Boeing sets up shop in Sheffield, encouraging renewed faith in Brexit
BOEING has opened its first European factory, a GBP40 million (US$52 million) facility in Sheffield, England, that will make system-control components used for 737 and 737 Max narrowbody and 767 widebody jets
BOEING has opened its first European factory, a GBP40 million (US$52 million) facility in Sheffield, England, that will make system-control components used for 737 and 737 Max narrowbody and 767 widebody jets.
The plant will employ 52 people, it gives US-based Boeing a platform to expand in the UK just as the country leaves the European Union, reports Bloomberg News.
Boeing feels there may be opportunities as it goes after more business in the UK. Its arrival also lends support when other businesses - including Toulouse-based Airbus - have been sharply critical of the Brexit project.
'We are always looking for opportunity wherever we are around the world,' Jenette Ramos, senior vice president for manufacturing, supply chain and operations, said on a conference call with reporters.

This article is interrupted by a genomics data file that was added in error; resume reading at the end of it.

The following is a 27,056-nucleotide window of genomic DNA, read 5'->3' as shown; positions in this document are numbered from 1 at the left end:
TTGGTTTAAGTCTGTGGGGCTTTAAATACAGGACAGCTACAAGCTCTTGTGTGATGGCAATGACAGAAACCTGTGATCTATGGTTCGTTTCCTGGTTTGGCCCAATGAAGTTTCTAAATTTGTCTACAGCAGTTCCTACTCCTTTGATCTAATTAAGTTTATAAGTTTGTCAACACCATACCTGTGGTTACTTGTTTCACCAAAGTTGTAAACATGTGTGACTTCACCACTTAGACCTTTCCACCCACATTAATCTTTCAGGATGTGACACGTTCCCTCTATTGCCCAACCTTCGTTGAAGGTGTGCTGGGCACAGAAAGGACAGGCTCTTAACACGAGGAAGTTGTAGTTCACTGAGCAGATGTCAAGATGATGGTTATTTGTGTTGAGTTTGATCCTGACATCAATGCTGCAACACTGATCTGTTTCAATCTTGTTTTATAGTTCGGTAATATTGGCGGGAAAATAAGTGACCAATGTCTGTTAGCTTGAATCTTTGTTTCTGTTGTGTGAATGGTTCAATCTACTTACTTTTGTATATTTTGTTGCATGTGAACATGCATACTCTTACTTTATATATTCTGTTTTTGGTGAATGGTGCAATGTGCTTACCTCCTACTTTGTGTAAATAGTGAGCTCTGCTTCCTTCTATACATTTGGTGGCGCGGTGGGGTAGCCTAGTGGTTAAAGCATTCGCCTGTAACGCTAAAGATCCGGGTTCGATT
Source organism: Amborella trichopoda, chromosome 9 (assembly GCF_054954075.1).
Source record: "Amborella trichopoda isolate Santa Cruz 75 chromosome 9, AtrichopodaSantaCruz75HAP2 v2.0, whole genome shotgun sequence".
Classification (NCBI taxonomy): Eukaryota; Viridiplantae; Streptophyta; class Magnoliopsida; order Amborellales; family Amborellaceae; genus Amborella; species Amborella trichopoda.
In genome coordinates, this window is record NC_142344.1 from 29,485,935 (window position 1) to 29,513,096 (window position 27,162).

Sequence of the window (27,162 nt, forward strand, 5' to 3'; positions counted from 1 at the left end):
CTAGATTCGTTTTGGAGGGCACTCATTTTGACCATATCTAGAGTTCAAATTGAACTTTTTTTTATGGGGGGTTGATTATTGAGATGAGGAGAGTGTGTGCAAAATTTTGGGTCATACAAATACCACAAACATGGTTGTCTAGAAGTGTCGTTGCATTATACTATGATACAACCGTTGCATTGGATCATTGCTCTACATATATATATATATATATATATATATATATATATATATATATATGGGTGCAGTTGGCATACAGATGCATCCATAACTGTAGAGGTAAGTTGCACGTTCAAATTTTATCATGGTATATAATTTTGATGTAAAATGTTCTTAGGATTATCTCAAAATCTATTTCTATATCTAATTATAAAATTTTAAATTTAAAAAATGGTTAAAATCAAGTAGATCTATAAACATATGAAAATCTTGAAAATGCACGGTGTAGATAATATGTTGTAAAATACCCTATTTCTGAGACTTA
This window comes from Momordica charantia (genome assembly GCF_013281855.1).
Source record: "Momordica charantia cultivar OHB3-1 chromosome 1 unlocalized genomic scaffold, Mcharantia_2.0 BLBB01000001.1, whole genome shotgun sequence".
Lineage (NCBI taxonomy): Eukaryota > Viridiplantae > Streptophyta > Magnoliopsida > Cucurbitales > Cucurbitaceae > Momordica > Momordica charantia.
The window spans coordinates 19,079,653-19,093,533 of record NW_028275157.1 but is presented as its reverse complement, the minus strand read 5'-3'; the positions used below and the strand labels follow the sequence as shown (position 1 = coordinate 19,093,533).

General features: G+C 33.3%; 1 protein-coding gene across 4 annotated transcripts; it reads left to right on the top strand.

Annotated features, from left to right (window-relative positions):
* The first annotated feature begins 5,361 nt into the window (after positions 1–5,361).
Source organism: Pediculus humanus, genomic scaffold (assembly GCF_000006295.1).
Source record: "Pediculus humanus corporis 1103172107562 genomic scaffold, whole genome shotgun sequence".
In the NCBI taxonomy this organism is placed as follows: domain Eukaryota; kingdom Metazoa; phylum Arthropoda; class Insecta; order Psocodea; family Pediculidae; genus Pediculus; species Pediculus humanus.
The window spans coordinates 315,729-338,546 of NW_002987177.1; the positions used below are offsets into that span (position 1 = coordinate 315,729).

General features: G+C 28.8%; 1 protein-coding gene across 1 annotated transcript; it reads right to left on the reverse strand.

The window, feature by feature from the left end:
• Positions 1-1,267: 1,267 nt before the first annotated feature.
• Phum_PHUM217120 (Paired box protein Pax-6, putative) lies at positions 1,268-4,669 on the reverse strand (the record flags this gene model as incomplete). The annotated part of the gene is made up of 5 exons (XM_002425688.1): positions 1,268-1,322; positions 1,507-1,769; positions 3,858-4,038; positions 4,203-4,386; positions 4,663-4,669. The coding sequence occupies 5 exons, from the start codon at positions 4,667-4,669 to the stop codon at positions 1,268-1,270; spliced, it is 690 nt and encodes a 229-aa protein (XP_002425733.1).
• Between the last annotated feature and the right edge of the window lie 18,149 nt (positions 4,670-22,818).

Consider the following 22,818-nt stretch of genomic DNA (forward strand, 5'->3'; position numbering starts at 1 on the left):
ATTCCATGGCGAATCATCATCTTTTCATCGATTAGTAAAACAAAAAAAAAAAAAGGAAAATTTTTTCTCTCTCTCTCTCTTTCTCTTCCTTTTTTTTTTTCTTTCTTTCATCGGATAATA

'We have been very supportive of the UK prosperity agenda. We have invested not only in our commercial, defence and services presence in country, and this adds a manufacturing presence to the whole portfolio,' she said.
Boeing is trying to increase its share of Britain's defence spending, while battling Airbus globally for dominance of commercial planemaking. The company has been selected for exclusive talks to supply the Ministry of Defence with a new generation of surveillance aircraft, a contract also sought by Airbus.